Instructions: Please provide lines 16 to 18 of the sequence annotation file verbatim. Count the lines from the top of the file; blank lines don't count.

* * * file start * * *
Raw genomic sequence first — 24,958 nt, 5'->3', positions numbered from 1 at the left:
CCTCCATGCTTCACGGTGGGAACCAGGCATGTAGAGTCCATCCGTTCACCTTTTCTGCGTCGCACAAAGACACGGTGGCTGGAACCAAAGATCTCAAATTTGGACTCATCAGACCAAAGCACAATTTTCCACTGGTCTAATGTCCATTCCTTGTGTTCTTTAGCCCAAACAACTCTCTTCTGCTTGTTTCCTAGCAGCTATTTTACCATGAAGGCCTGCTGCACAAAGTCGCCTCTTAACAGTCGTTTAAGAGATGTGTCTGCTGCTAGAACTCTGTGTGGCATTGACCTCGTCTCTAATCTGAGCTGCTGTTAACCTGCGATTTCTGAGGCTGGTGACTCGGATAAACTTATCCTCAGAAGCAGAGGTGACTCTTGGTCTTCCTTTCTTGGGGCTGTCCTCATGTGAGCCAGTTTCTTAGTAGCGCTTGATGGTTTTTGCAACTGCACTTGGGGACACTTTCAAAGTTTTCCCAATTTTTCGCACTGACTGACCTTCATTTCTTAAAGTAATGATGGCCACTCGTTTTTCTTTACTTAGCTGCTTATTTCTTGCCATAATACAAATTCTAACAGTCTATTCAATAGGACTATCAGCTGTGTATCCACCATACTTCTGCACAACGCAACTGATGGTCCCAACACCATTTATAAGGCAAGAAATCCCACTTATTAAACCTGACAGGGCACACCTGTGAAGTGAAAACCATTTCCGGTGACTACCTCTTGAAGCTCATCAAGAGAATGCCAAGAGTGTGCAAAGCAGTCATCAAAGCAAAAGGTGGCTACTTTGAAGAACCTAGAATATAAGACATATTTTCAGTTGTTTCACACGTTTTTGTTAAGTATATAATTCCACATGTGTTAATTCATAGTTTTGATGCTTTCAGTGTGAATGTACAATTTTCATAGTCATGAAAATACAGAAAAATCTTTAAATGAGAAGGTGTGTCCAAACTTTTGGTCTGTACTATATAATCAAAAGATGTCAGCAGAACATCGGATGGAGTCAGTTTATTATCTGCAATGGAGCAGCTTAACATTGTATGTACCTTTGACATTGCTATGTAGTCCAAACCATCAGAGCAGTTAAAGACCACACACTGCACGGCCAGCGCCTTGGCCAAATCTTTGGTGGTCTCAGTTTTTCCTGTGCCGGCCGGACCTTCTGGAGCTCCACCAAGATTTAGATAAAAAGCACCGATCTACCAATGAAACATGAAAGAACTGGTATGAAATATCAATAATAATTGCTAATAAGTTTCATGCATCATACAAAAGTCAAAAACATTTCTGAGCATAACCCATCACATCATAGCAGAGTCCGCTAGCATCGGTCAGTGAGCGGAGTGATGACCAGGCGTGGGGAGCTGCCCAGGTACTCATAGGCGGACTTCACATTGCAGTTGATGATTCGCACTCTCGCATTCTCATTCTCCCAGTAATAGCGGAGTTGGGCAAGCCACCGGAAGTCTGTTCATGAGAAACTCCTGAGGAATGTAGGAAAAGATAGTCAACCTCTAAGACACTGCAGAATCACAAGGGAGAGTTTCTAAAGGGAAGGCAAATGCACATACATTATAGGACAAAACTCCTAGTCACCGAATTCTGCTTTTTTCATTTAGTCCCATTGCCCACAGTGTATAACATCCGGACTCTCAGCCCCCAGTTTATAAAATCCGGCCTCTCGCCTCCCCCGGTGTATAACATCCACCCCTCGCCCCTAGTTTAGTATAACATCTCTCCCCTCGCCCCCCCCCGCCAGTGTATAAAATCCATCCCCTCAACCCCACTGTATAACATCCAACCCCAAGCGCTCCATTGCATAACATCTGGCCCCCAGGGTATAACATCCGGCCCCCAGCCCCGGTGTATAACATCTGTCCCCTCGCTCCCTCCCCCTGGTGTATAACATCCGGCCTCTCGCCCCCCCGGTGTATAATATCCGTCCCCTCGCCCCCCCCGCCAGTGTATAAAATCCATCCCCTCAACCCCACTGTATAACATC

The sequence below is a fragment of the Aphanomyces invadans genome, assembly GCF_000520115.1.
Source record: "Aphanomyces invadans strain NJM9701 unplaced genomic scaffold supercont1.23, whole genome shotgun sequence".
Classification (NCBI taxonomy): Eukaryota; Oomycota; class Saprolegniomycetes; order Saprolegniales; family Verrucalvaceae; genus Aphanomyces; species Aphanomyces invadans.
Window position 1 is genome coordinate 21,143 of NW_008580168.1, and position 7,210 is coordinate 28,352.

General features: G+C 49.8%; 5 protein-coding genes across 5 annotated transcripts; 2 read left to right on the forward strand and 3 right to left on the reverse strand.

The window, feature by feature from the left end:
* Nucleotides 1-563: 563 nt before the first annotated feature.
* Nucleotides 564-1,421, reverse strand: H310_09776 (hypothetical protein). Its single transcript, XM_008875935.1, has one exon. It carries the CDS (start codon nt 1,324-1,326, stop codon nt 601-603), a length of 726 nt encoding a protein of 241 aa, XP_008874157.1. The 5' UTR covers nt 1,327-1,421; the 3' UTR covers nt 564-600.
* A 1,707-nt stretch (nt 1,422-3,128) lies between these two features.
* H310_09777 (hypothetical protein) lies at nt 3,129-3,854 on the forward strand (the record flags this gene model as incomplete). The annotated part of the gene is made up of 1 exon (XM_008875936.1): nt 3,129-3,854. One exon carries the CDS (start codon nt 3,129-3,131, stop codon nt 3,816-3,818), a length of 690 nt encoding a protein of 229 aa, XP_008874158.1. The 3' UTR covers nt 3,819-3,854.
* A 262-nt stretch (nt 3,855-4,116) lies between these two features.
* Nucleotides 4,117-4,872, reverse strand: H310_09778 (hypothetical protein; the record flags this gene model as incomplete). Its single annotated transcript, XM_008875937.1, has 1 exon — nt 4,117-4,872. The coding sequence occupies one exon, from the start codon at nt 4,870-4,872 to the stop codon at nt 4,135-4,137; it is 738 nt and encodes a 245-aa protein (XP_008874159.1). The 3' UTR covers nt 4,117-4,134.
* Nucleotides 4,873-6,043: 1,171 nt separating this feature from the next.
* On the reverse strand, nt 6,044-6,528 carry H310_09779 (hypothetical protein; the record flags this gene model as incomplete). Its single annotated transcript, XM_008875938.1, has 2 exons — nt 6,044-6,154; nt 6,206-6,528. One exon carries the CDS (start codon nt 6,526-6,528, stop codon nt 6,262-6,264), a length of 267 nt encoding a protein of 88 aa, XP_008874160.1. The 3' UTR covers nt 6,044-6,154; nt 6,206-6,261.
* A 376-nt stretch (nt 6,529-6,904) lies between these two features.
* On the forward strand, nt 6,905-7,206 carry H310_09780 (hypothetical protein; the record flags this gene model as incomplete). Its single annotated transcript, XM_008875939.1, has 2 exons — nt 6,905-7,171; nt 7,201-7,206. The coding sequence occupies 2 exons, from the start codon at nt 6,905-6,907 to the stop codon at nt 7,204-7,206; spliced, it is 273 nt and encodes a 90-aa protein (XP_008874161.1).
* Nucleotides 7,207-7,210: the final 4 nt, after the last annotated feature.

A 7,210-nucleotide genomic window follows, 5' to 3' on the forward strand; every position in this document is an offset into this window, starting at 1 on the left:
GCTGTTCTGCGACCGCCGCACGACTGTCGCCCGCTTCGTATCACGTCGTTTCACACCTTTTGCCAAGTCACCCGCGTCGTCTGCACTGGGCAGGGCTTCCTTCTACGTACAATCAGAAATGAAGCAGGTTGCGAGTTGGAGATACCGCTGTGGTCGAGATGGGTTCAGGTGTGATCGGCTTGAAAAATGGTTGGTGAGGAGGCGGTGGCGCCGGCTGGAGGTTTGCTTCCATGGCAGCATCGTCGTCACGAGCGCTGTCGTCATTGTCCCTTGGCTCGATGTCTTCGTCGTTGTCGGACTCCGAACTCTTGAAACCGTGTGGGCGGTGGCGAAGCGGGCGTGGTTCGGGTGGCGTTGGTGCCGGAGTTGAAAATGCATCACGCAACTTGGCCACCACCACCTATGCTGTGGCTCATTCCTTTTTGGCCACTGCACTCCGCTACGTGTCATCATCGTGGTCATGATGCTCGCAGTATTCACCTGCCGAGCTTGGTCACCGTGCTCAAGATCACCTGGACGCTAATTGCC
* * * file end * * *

* On the reverse strand, nt 6,044-6,528 carry H310_09779 (hypothetical protein; the record flags this gene model as incomplete). Its single annotated transcript, XM_008875938.1, has 2 exons — nt 6,044-6,154; nt 6,206-6,528. One exon carries the CDS (start codon nt 6,526-6,528, stop codon nt 6,262-6,264), a length of 267 nt encoding a protein of 88 aa, XP_008874160.1. The 3' UTR covers nt 6,044-6,154; nt 6,206-6,261.
* A 376-nt stretch (nt 6,529-6,904) lies between these two features.
* On the forward strand, nt 6,905-7,206 carry H310_09780 (hypothetical protein; the record flags this gene model as incomplete). Its single annotated transcript, XM_008875939.1, has 2 exons — nt 6,905-7,171; nt 7,201-7,206. The coding sequence occupies 2 exons, from the start codon at nt 6,905-6,907 to the stop codon at nt 7,204-7,206; spliced, it is 273 nt and encodes a 90-aa protein (XP_008874161.1).